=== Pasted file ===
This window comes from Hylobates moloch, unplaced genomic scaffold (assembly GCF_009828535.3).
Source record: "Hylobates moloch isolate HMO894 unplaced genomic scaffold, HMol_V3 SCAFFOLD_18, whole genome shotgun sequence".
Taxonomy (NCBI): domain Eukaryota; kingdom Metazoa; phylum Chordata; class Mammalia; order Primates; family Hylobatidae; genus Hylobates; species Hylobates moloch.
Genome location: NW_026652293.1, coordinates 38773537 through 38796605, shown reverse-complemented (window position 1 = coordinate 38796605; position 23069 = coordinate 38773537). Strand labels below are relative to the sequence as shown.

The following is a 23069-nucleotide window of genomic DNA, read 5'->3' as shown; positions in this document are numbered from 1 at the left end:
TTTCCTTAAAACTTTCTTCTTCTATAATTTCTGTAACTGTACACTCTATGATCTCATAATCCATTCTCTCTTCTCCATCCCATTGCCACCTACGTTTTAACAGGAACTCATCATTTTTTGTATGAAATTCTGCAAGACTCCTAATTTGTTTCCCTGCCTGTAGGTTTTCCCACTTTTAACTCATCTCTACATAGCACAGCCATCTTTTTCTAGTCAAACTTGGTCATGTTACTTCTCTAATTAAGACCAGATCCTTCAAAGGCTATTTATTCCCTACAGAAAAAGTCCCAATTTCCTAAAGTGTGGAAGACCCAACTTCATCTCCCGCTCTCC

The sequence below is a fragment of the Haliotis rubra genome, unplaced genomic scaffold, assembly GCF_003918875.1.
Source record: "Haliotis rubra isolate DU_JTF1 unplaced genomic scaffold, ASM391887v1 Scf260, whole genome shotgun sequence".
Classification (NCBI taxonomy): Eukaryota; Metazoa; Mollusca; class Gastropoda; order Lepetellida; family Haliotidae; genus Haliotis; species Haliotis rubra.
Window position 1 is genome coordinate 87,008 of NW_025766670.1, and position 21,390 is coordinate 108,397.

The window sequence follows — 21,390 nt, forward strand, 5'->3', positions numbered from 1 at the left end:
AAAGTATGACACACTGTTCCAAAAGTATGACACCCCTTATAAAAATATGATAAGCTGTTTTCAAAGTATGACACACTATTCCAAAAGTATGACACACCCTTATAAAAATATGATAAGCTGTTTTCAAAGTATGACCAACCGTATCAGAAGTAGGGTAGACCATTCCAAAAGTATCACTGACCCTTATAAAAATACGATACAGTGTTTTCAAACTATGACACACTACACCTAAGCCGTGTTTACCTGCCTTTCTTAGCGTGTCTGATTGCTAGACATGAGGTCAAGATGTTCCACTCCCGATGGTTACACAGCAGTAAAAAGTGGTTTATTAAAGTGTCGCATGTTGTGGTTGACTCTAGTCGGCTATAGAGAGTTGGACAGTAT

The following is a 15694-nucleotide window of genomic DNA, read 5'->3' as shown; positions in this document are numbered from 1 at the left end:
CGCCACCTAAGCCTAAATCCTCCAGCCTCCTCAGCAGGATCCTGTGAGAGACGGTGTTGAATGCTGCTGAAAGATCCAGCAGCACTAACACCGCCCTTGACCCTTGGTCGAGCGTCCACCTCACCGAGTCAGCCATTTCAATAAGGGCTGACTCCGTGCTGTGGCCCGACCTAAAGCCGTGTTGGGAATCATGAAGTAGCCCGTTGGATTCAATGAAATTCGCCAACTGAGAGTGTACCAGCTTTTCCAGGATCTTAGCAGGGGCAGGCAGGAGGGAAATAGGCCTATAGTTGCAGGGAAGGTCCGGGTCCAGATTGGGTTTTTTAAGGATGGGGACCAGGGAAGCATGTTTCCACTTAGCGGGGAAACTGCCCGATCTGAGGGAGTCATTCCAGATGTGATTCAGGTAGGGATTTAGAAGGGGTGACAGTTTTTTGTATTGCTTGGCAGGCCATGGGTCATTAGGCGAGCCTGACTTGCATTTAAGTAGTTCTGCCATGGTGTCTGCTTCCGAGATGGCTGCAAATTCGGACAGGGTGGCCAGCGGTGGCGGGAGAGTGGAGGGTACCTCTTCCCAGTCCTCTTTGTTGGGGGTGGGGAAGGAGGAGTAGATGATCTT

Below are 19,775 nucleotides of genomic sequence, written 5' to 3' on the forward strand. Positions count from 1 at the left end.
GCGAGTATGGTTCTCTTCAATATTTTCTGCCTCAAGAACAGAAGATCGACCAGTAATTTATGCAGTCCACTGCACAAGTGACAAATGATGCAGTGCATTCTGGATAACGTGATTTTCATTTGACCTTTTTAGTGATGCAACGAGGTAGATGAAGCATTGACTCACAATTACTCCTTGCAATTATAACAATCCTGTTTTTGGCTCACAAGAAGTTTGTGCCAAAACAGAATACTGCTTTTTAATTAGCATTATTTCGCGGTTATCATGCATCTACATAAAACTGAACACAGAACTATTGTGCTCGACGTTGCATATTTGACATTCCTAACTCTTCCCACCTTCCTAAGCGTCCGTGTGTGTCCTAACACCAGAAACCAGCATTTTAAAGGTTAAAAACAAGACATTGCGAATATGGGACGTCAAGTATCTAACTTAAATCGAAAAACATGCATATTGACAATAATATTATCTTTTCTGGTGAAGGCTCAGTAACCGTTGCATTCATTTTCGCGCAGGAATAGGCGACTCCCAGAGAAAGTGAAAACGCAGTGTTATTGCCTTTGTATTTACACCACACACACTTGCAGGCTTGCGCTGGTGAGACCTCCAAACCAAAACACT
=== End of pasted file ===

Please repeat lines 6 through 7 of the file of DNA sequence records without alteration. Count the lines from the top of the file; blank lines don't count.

TTTCCTTAAAACTTTCTTCTTCTATAATTTCTGTAACTGTACACTCTATGATCTCATAATCCATTCTCTCTTCTCCATCCCATTGCCACCTACGTTTTAACAGGAACTCATCATTTTTTGTATGAAATTCTGCAAGACTCCTAATTTGTTTCCCTGCCTGTAGGTTTTCCCACTTTTAACTCATCTCTACATAGCACAGCCATCTTTTTCTAGTCAAACTTGGTCATGTTACTTCTCTAATTAAGACCAGATCCTTCAAAGGCTATTTATTCCCTACAGAAAAAGTCCCAATTTCCTAAAGTGTGGAAGACCCAACTTCATCTCCCGCTCTCC

The sequence below is a fragment of the Haliotis rubra genome, unplaced genomic scaffold, assembly GCF_003918875.1.